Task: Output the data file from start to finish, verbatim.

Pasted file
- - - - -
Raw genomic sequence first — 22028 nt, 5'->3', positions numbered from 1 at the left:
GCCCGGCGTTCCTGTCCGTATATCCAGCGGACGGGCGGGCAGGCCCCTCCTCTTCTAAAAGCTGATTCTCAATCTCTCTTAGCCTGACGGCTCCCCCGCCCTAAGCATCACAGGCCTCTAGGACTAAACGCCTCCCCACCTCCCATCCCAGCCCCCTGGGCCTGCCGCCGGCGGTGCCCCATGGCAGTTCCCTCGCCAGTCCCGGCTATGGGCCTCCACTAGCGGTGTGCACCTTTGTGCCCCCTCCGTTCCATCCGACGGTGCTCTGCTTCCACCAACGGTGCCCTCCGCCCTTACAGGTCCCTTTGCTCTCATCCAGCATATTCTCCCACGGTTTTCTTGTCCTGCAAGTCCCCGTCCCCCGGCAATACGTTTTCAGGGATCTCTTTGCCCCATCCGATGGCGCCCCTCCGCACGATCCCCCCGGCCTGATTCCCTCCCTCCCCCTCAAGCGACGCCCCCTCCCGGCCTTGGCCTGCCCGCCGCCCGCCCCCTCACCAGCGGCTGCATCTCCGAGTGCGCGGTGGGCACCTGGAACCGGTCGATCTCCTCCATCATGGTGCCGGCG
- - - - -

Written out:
Raw genomic sequence first — 22028 nt, 5'->3', positions numbered from 1 at the left:
GCCCGGCGTTCCTGTCCGTATATCCAGCGGACGGGCGGGCAGGCCCCTCCTCTTCTAAAAGCTGATTCTCAATCTCTCTTAGCCTGACGGCTCCCCCGCCCTAAGCATCACAGGCCTCTAGGACTAAACGCCTCCCCACCTCCCATCCCAGCCCCCTGGGCCTGCCGCCGGCGGTGCCCCATGGCAGTTCCCTCGCCAGTCCCGGCTATGGGCCTCCACTAGCGGTGTGCACCTTTGTGCCCCCTCCGTTCCATCCGACGGTGCTCTGCTTCCACCAACGGTGCCCTCCGCCCTTACAGGTCCCTTTGCTCTCATCCAGCATATTCTCCCACGGTTTTCTTGTCCTGCAAGTCCCCGTCCCCCGGCAATACGTTTTCAGGGATCTCTTTGCCCCATCCGATGGCGCCCCTCCGCACGATCCCCCCGGCCTGATTCCCTCCCTCCCCCTCAAGCGACGCCCCCTCCCGGCCTTGGCCTGCCCGCCGCCCGCCCCCTCACCAGCGGCTGCATCTCCGAGTGCGCGGTGGGCACCTGGAACCGGTCGATCTCCTCCATCATGGTGCCGGCG